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Homework answers / question archive / Kent State University - SOC 1000 CHAPTER 3 Socialization, the Life Course, and Aging CONCEPT MAP 1)How Are Children Socialized?   MULTIPLE CHOICE   Someone claims that socialization only takes place during infancy; a sociologist would counter this by saying socialization takes place in adulthood

Kent State University - SOC 1000 CHAPTER 3 Socialization, the Life Course, and Aging CONCEPT MAP 1)How Are Children Socialized?   MULTIPLE CHOICE   Someone claims that socialization only takes place during infancy; a sociologist would counter this by saying socialization takes place in adulthood


Kent State University - SOC 1000

CHAPTER 3 Socialization, the Life Course, and Aging


1)How Are Children Socialized?




  1. Someone claims that socialization only takes place during infancy; a sociologist would counter this by saying socialization takes place
    1. in adulthood.                                           c.   during young adulthood.
    2. in childhood.                                            d. throughout our entire lives.




  1. Adam’s dad reminds him to sneeze into his sleeve the next time he sneezes. Adam’s dad is engaging in the process of
    1. ageism.                                                    c.   life course development.


    1. socialization.                                            d. resocialization.



  1. Brian, a four-year-old boy, was observed by his preschool teacher grabbing toys away from other children. His teacher approached Brian and discussed with him why this behavior was inappropriate. What process was occurring during this discussion between Brian and his teacher?
  1. ageism
  2. socialization




life course development resocialization





  1. The stories of Caitlyn Jenner and Coy Mathis in the textbook illustrate the importance of
    1. understanding that our lives are a product of both individual biographies and sociohistorical context.
    2. proper medical treatment.
    3. peers to emulate and learn from.
    4. access to schooling and formal education.



  1. Sixty-six-year-old Caitlyn Jenner had to relearn how to walk, dress, and interact with others in her new role as a woman. This process is known as
    1. social dominance.                                   c.   social reproduction.
    2. resocialization.                                        d. socialization.



  1. During socialization, children learn the ways of their parents and ancestors, thereby allowing the society to        over time.
    1. socially reproduce itself                          c.   have conflict among the generations
    2. drastically change itself                          d. biologically reproduce itself



  1. Sociologists who study child socialization emphasize
    1. that socialization occurs between the ages of five and fourteen.
    2. the significance of brain development.
    3. the role of genetics.
    4. the importance of human contact.



  1. One of the most distinctive features of human beings compared with other animals is
    1. our self-awareness, or the sense that one has an identity distinct and separate from others.
    2. the short time that we raise our children.
    3. how much we socialize with other members of our species.
    4. our ability to live in isolation.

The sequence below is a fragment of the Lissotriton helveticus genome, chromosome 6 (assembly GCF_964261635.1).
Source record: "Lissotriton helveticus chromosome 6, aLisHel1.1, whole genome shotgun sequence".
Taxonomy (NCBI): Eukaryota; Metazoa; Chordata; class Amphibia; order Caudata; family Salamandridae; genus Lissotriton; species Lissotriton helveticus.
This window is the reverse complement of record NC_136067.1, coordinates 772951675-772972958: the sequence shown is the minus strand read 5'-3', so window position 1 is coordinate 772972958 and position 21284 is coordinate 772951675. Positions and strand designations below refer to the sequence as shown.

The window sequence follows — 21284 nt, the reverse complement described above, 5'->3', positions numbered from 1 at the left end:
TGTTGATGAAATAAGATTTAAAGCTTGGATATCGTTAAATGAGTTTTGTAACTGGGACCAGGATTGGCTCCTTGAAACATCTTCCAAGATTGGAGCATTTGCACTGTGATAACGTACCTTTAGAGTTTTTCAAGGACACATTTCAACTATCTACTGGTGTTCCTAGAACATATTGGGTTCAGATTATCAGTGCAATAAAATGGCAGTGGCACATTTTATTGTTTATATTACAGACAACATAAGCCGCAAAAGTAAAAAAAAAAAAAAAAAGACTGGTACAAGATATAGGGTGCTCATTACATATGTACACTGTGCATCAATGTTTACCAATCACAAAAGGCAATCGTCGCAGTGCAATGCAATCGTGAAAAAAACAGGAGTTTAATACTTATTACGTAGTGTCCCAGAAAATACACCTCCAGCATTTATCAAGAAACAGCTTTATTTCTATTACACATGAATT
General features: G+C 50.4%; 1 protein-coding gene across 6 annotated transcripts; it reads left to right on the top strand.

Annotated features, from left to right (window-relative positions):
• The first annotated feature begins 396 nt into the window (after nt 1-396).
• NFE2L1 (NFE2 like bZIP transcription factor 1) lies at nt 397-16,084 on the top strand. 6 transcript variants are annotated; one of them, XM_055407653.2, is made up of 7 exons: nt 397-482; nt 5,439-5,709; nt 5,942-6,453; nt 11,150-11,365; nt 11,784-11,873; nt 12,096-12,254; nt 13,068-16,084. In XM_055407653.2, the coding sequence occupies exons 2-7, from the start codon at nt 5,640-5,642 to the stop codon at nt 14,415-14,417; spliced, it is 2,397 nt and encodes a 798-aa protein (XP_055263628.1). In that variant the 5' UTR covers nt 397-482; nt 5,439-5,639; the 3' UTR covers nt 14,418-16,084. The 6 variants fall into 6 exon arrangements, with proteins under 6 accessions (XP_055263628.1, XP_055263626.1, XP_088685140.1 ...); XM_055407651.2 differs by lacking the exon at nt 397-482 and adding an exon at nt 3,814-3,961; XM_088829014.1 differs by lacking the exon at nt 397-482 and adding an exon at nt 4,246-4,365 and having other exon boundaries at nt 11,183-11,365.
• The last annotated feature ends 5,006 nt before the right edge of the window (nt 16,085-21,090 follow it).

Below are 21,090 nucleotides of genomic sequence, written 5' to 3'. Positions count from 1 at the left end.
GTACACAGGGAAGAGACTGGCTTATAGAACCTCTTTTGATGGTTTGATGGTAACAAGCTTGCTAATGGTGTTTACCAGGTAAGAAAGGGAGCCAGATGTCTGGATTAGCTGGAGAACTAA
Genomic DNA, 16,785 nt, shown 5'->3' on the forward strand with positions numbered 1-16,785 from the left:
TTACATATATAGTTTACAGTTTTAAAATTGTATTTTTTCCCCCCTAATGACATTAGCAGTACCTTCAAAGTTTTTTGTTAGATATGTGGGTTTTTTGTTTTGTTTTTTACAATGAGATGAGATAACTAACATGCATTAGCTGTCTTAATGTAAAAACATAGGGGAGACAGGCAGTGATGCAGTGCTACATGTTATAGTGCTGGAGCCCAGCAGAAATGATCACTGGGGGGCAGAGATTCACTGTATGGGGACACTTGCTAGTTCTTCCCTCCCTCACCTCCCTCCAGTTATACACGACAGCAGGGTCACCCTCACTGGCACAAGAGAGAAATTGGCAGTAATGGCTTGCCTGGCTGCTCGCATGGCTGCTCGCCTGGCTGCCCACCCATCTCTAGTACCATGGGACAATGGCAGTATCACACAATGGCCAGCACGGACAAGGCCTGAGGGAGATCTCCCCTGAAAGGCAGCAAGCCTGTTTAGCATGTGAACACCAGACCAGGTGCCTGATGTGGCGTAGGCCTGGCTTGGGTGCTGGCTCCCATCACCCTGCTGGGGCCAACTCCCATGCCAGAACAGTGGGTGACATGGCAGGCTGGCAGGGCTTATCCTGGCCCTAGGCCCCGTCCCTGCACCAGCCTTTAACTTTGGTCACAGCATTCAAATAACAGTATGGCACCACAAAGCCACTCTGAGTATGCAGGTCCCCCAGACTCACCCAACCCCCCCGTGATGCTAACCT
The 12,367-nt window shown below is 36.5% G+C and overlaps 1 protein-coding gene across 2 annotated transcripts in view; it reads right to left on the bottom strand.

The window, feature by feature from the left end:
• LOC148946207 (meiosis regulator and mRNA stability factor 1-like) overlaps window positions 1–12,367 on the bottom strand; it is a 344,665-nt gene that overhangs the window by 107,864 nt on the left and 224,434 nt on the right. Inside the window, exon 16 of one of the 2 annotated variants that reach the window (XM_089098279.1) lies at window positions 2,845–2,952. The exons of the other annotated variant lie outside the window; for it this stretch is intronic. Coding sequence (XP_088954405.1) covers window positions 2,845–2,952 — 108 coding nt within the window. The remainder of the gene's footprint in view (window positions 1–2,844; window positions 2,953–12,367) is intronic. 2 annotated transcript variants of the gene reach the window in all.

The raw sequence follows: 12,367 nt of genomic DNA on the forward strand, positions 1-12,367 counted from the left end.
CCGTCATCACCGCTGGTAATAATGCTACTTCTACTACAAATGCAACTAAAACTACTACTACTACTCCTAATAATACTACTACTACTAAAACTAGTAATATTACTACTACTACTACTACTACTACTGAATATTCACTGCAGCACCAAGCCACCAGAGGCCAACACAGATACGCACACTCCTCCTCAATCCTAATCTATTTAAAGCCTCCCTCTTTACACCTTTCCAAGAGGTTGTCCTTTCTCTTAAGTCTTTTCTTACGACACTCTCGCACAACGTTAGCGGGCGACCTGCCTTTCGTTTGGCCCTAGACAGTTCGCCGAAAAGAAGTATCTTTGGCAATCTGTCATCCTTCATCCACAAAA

1. Identify the scenario that represents successful social reproduction.
    1. A community of immigrants relinquishes its ethnic past and assimilates into its new local culture.
    2. Before dying out, a civilization leaves behind detailed written records of its history.
    3. At a utopian commune, the whole group, not organized into nuclear families, raises children.
    4. A revolutionary movement seizes power and institutes a series of dramatic political and cultural reforms.



  1. Which theorist would be MOST interested in how children learn math?
    1. Jean Piaget
    2. George Herbert Mead
    3. Charles Horton Cooley
    4. Janice McCabe



  1. According to George Herbert Mead, children develop as social beings by imitating the actions of those around them. Which example would he most likely use to elaborate this point?
    1. Fatima, learning at school                      c.   Marcus, reading a book
    2. Connie, playing piano                              d. Jamel, playing with friends



  1. Celine likes to pretend she is a mechanic. She uses her father’s screwdriver to repair her toy cars.

George Herbert Mead would say she is

    1. developing a self-consciousness.            c.   being egocentric.
    2. taking on the role of the other.               d. developing a social self.



  1. According to George Herbert Mead, young children develop a sense of self by
    1. going through distinct stages of sensorimotor development.
    2. going to school and learning to read.
    3. going to church and gaining a soul.
    4. imitating the actions of those around them.



  1. Susan wore girl’s clothes, as she usually does, to school on the first day of kindergarten. Her teacher and fellow students treated her as a girl, as she is usually treated. According to George Herbert Mead's theory of socialization, Susan sees herself through the eyes of others who treat her as a girl. In other words, Susan has developed
    1. an "I."                                                       c.   a social self.
    2. her concrete operational stage.             d. an ego.




  1. According to George Herbert Mead's theory of socialization, children develop   by coming to see themselves as others see them.
    1. a soul                                                       c.   self-consciousness
    2. intelligence                                              d. an ego



  1. At nine years old, Arjun began playing organized sports, learning that teams are supposed to play by the rules of the game. According to George Herbert Mead, Arjun is developing an understanding of